Irish Rome Roma Irlandese by Vittorio and Roswitha Di Martino.
There is something in Irish Rome for every taste. This useful and well-illustrated volume offers a rich mosaic of Irish-Roman connections dating from the early 17th century up to the modern day. Exploring a great variety of links at once religious, political, social, and cultural, this book can be enjoyed as a single read, studied as an alternative guide to the city, or simply leafed through over time. Portraits of a wide variety of Irish presences will draw in all readers. Some, such as Elizabeth Kenny who aged just 20, married the 63-year-old Marchese Rondanini becoming la Marchesa Rondanini, have lurked for centuries in the shadows.
Others are better known for having spent deeply formative times in the Eternal city, such as the Irish artists James Barry, Robert Fagan, and Richard Rothwell (famous for his portrait of Mary Shelley) and Hugh Douglas Hamilton, who lived in the city from 1779 to 1791 and was a close friend of Canova. When Hamilton returned to Dublin he pined for Rome and told Canova in a letter “… è quasi un esilio per chi ama l’arte da vero”. If Hamilton felt like an exile back in Ireland, countless Irish suffered as exiles in Rome, none more so than the defeated Earls of Tyrone and Tyrconnell who are interred in the hauntingly beautiful S. Pietro in Montorio.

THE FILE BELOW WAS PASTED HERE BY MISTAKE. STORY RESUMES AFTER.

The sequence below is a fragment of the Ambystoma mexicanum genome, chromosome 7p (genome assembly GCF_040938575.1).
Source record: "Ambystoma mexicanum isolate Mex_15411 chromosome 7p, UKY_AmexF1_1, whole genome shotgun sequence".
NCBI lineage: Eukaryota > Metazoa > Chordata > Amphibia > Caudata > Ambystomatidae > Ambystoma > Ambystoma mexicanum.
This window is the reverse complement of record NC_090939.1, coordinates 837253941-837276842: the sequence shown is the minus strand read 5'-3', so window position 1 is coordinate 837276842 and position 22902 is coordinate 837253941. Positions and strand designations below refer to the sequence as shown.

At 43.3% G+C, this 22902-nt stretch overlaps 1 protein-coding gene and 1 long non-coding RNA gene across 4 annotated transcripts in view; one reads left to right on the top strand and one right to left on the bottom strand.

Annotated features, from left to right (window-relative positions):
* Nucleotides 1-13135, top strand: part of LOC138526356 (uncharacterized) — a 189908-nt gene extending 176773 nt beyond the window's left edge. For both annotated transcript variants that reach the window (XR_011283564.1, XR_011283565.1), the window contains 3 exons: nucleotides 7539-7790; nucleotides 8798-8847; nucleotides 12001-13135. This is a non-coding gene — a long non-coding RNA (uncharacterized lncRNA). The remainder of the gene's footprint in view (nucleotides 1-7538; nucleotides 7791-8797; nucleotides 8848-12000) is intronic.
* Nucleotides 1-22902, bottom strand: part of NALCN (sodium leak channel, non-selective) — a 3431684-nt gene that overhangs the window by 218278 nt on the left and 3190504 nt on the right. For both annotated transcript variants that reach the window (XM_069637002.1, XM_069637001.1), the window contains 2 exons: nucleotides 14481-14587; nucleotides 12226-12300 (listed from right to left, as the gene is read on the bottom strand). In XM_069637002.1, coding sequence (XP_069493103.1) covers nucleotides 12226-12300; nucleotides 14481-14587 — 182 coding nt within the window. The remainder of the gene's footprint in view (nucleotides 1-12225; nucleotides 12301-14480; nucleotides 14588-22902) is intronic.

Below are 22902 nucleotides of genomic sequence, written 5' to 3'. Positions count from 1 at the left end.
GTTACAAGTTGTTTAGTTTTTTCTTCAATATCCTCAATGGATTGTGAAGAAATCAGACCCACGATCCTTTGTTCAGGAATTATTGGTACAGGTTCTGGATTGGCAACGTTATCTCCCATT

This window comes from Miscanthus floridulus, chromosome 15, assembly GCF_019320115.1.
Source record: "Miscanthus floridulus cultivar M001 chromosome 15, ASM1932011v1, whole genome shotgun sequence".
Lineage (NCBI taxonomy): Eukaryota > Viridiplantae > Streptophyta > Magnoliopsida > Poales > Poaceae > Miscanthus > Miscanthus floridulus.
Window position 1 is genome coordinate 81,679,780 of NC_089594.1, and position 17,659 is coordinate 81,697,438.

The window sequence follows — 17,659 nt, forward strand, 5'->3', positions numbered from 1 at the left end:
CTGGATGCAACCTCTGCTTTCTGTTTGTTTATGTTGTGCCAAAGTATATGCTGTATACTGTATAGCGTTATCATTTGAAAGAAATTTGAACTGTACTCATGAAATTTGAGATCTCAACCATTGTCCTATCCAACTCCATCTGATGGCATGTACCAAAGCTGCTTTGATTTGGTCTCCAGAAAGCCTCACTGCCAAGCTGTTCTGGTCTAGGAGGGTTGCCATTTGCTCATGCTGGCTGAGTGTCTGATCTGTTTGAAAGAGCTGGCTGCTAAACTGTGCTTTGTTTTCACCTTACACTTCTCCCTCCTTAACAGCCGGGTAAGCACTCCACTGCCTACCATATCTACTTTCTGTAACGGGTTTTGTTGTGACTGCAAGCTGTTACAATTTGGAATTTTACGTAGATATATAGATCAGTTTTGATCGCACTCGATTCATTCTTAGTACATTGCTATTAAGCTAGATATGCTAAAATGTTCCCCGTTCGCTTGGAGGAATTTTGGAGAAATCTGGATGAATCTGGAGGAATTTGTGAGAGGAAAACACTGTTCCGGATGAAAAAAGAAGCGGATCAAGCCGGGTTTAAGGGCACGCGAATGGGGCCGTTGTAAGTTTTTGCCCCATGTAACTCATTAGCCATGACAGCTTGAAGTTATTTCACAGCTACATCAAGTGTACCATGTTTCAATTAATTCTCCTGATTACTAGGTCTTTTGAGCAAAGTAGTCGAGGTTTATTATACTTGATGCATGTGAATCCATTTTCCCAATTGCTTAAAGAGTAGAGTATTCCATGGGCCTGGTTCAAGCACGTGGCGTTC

Rome is also home to the tomb of Donnchad, son of Brian Boru, the last high Kind of Ireland (S. Stefano Rotondo) and to the heart of Daniel O’Connell, who campaigned successfully for Catholic Emancipation (commemorated at the Irish College). More recent Roman exiles were Oscar Wilde and James Joyce (who disliked the city intensely). Wilde, an Anglican, visited Rome many times and greatly enjoyed following Catholic ritual there, even managing to attend a papal audience in 1900.
The book also describes important Irish religious figures, who made a lasting contribution to the city and the Church, such as Luke Wadding who took over the church of S. Isidoro from Spanish friars and set up an important centre for the Irish Franciscans, and the Dominican Joseph Mullooly who led the excavations of S. Clemente in the mid-19th century.
All this and far more is to be discovered in this potpourri of portraits, memorials and lasting connections.
(Roma: Arbor Sapientiae 2015, 194 pages, €38)